Cash Me If You Can

January 17, 2018

Have you ever stayed up late wondering what happens to your debt after you die? Common types of debt that we worry about include unpaid credit cards, school loans, mortgages, and so many more. If you carry any of these debts, continue reading.

When someone passes away, creditors generally have two years to file claims against the estate or trust of a decedent under Florida law. If you passed away owning certain assets, a court-supervised probate procedure may be necessary. Once probate of an estate has begun, a Personal Representative (“PR”) can shorten the claim window by taking certain actions. First, the PR can reduce the claim period to 90 days by publishing a “Notice to Creditors”, in a local newspaper.

Second, the PR can serve all reasonably ascertainable creditors with formal notice, giving the creditor only 30 days to file a claim. Under Florida Statute 733.2121(3) (a), the PR shall promptly make a diligent search to determine the creditors of the decedent who are reasonably ascertainable and must serve a copy of the Notice to Creditors on those creditors. The “reasonably ascertainable” standard requires the PR to check all bank statements, mail, and check registers in order to locate the decedent’s creditors. If a creditor receives formal notice and fails to file a lawsuit within 30 days, that creditor is out of luck.

Once creditors have been served with formal notice or a Notice to Creditors has been published, creditors have to file a claim quickly so that their claim will not be barred by the statute of limitations. Florida Statute 7.33.702(1) requires a claimant to file a claim in the probate proceeding within the later of three months after the time of the first publication of the notice to creditors or, as to any creditor required to be served with a copy of the notice to creditors, 30 days after the date of service of the copy of the notice on the creditor.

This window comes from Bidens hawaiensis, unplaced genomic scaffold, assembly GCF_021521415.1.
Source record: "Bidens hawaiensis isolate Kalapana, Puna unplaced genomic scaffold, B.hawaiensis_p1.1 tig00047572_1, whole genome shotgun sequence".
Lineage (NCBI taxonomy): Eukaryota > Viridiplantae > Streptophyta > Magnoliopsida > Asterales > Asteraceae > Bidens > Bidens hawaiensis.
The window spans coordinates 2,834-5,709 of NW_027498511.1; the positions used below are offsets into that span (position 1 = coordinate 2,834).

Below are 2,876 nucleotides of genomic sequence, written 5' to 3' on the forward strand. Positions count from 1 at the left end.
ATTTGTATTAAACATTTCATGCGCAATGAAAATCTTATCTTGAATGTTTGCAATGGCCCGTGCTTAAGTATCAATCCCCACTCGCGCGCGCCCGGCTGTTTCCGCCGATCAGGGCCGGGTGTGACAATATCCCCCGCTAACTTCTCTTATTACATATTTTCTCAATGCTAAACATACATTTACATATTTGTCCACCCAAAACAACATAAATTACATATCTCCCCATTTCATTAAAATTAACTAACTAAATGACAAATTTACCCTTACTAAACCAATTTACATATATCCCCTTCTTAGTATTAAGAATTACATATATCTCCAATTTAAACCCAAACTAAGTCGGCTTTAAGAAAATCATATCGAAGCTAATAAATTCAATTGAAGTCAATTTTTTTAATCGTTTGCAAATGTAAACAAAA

Sometimes a decedent would have established a “living trust” or “revocable trust,” which requires the trustee to pay enforceable claims of the testator’s creditors from the trust assets. In such cases, the trustee has to file a “Notice of Trust” which will notify the decedent’s creditors that the trust exists and they can enforce their claims against the trust assets. Note that if a probate proceeding is not initiated, the assets in the trust are subject to a two year creditor’s claim period, as opposed to the three month claim period, discussed above, available in Florida Probate Formal Administration.

Time is of the essence in any probate matter. The sooner you notify creditors the less time they have to file a claim against the estate. Probate is a messy situation. OC Estate and Elder Law can help clean it up. Contact us today at (954) 251-0332 to see how we can help you minimize loss to creditors when a loved one has passed away.